Mississippi Madawaska Land Trust | Jul 27, 2016
In 2015, the Mississippi Madawaska Land Trust (MMLT) was delighted to receive a donation of an additional 258 acres to its Rose Hill Nature Reserve north of Denbigh. On Saturday, August 6 there will be a dedication ceremony at 10:30am with the unveiling of a new plaque in honour of the families who donated this land. Following the ceremony, we will head out to explore the new Brodey Trail, which leads to a beautiful picnic spot at Fufflemucker Pond.
Rose Hill Nature Reserve lies within typical Canadian Shield country characterized by very hilly terrain of granite bedrock and frequent rock outcroppings. The reserve is densely forested except for one small area that was once the location of an old farm where you can still see remnants of an old stone foundation. On a rise beside the old farm stands a magnificent glacial erratic boulder. On the side of this boulder is a large bronze plaque commemorating two family members who died in a car accident after visiting the property back in 1979. The new plaque will also be mounted on the side of the great boulder in honour of the donors from the Armstrong, Brodey, Fincher, Hatton, and Nevers families.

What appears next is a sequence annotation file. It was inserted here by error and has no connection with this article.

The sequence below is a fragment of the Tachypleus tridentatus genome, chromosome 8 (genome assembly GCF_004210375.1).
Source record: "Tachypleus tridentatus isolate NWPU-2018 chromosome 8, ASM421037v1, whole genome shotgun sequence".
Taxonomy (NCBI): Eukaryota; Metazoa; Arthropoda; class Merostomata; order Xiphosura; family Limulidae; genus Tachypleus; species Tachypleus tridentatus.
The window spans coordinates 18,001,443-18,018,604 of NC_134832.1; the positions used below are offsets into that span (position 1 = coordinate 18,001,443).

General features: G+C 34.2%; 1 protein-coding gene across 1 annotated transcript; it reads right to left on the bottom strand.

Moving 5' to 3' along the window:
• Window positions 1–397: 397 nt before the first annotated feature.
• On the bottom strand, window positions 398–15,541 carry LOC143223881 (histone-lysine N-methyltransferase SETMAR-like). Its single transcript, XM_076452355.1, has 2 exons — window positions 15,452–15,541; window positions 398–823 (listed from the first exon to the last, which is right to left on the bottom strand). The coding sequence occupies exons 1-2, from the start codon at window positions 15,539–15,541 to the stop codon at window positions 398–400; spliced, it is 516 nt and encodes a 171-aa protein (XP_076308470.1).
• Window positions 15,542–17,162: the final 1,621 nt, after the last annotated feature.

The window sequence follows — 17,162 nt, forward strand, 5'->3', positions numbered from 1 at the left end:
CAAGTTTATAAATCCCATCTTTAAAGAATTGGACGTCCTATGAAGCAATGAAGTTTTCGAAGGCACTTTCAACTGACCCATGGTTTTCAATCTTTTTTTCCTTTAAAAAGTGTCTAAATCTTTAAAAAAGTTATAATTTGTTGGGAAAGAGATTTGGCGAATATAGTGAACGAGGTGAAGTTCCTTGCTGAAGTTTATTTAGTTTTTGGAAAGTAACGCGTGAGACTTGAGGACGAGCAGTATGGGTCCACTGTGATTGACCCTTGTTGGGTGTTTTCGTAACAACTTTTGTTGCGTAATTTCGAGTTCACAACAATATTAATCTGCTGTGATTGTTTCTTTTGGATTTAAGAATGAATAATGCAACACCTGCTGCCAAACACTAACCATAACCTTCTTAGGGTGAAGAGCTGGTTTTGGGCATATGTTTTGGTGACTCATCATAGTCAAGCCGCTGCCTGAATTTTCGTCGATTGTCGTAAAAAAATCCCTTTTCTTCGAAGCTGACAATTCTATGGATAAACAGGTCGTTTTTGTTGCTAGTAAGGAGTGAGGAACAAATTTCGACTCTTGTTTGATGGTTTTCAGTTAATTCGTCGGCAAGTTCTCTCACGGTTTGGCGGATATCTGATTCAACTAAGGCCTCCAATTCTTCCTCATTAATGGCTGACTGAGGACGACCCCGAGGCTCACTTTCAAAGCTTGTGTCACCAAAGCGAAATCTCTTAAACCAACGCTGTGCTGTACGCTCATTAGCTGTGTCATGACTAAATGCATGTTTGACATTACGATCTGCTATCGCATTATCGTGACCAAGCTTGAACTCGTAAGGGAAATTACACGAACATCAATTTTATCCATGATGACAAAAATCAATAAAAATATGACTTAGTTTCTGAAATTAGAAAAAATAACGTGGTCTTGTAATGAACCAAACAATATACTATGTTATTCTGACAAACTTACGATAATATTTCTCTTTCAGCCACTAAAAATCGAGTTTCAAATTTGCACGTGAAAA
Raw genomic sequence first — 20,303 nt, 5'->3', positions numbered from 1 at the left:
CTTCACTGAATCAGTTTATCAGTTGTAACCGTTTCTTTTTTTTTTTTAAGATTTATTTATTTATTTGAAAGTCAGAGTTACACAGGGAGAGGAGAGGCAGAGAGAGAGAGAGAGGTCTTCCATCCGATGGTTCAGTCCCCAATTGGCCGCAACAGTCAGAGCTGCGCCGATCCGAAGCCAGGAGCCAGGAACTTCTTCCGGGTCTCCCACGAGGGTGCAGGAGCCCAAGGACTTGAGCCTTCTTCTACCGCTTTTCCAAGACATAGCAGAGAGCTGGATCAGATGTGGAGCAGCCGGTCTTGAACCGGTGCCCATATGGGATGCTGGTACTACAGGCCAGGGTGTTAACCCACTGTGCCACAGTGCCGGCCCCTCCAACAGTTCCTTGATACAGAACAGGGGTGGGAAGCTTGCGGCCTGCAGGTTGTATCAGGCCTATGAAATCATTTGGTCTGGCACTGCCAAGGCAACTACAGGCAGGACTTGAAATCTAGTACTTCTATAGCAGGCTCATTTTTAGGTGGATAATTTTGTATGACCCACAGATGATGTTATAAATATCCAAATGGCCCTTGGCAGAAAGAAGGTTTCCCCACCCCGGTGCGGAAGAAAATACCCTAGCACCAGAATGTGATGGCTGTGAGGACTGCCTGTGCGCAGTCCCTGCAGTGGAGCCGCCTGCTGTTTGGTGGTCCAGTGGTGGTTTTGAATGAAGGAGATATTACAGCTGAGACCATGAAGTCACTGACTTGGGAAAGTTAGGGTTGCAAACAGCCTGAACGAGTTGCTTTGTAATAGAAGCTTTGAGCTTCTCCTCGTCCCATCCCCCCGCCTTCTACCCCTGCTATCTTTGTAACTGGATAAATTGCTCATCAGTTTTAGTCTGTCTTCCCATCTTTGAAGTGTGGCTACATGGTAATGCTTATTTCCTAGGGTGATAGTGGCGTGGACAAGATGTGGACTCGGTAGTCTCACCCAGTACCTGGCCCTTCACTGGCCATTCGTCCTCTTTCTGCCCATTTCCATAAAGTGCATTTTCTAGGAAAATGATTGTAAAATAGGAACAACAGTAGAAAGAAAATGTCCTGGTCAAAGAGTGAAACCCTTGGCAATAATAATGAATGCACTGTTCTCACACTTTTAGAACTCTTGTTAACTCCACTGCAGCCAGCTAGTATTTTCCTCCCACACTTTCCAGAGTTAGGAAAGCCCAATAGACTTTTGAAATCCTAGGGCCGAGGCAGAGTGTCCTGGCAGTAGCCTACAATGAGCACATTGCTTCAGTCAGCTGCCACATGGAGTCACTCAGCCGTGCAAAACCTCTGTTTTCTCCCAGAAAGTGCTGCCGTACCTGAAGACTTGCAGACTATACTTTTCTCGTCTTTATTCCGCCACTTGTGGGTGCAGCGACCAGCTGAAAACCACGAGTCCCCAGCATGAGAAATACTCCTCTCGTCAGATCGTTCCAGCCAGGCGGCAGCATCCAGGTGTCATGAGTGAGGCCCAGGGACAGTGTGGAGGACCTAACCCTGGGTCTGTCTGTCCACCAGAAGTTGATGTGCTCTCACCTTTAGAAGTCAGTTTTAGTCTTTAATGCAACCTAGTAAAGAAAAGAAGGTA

Admission to the event is by $10 donation to the MMLT. Following the dedication ceremony, we’ll head over to the Brodey Trail, which is 458 meters one way and not difficult to traverse, but good walking shoes are advised. Visitors are invited to bring along a picnic lunch to enjoy at Fufflemucker Pond. After lunch there will be opportunities to explore other trails.
From Hwy 41, turn east onto Rose Hill Rd. for 3.4 km. Park at road side beside Rose Lake. Trail entrance is on west side of road, before parking area.
For more information about the Land Trust and this property, please visit mmlt.ca/protecting-nature/ourprotected-properties/rose-hill-nature-reserve/
The MMLT holds a deep conviction that nature offers numerous benefits that contribute to our physical, emotional and spiritual health. To that end, the Land Trust attempts, whenever possible, to allow public access to these properties so that the general public can enjoy their benefits.